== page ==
The recipient is directed to click on links that supposedly provide information about the “advocate” assigned to their case or that let them “review reported income.” The links lead to Web pages that solicit personal information.
The TAS is a legitimate IRS organization that helps taxpayers resolve federal tax issues that haven’t been resolved through the normal IRS channels. But the TAS never initiates contact with taxpayers by email, texting or any social media. Taxpayers who receive these messages should not respond to the email or click on the links. Instead, they should forward the scam emails to the IRS or contact their tax advisers immediately.
1. Phone Scams
Aggressive and threatening phone calls by criminals impersonating IRS agents remain an ongoing threat to taxpayers. The IRS has seen a surge of these phone scams, especially during the tax filing season as con artists threaten police arrest, deportation, license revocation and other things.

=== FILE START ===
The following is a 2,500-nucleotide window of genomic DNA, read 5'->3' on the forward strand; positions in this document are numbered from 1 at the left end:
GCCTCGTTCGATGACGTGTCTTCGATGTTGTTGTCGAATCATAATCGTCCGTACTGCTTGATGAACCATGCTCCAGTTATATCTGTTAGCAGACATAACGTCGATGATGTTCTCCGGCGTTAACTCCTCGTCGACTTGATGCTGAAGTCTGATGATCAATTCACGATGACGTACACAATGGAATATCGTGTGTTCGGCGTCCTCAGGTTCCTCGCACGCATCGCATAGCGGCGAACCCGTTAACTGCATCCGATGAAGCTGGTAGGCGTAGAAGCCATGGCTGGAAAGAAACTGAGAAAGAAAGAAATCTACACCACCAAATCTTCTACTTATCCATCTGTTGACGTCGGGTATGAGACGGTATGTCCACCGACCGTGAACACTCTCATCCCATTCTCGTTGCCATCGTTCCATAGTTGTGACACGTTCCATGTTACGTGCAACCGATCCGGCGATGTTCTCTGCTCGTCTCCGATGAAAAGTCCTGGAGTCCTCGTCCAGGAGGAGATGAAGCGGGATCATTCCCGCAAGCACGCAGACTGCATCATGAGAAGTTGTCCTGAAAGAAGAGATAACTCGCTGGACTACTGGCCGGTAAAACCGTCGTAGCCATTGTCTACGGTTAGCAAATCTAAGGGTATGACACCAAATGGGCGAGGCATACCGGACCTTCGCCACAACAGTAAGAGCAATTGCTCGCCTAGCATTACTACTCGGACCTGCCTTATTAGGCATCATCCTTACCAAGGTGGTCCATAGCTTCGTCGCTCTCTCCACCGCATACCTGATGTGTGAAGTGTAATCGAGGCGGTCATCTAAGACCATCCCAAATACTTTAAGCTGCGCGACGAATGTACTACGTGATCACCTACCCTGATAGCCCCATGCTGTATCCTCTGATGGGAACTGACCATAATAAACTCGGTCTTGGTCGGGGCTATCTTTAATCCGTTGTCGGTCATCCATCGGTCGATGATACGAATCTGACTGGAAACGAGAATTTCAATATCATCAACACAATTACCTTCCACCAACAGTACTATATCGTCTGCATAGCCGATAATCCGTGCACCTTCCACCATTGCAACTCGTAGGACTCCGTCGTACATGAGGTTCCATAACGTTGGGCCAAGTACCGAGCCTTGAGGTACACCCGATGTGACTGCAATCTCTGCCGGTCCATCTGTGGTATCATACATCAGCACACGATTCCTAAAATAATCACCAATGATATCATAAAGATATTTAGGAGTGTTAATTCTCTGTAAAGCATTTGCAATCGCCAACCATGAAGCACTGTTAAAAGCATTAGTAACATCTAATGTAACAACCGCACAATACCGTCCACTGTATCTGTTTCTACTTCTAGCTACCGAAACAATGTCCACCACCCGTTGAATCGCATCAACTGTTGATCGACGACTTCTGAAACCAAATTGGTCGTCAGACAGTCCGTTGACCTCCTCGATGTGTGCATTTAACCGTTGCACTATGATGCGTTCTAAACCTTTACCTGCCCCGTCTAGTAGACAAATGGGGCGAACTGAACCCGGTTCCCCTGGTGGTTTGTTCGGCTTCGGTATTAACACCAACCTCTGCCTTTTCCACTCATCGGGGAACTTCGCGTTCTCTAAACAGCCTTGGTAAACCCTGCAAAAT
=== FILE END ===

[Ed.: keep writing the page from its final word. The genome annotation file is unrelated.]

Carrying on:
Taxpayers also need to be on guard against fake emails or websites looking to steal personal information. The IRS won’t send you an email about a bill or refund out of the blue. Don’t click on one claiming to be from the IRS that takes you by surprise. Taxpayers should be wary of clicking on strange emails and websites. They may be scams to steal your personal information.
3. Identity Theft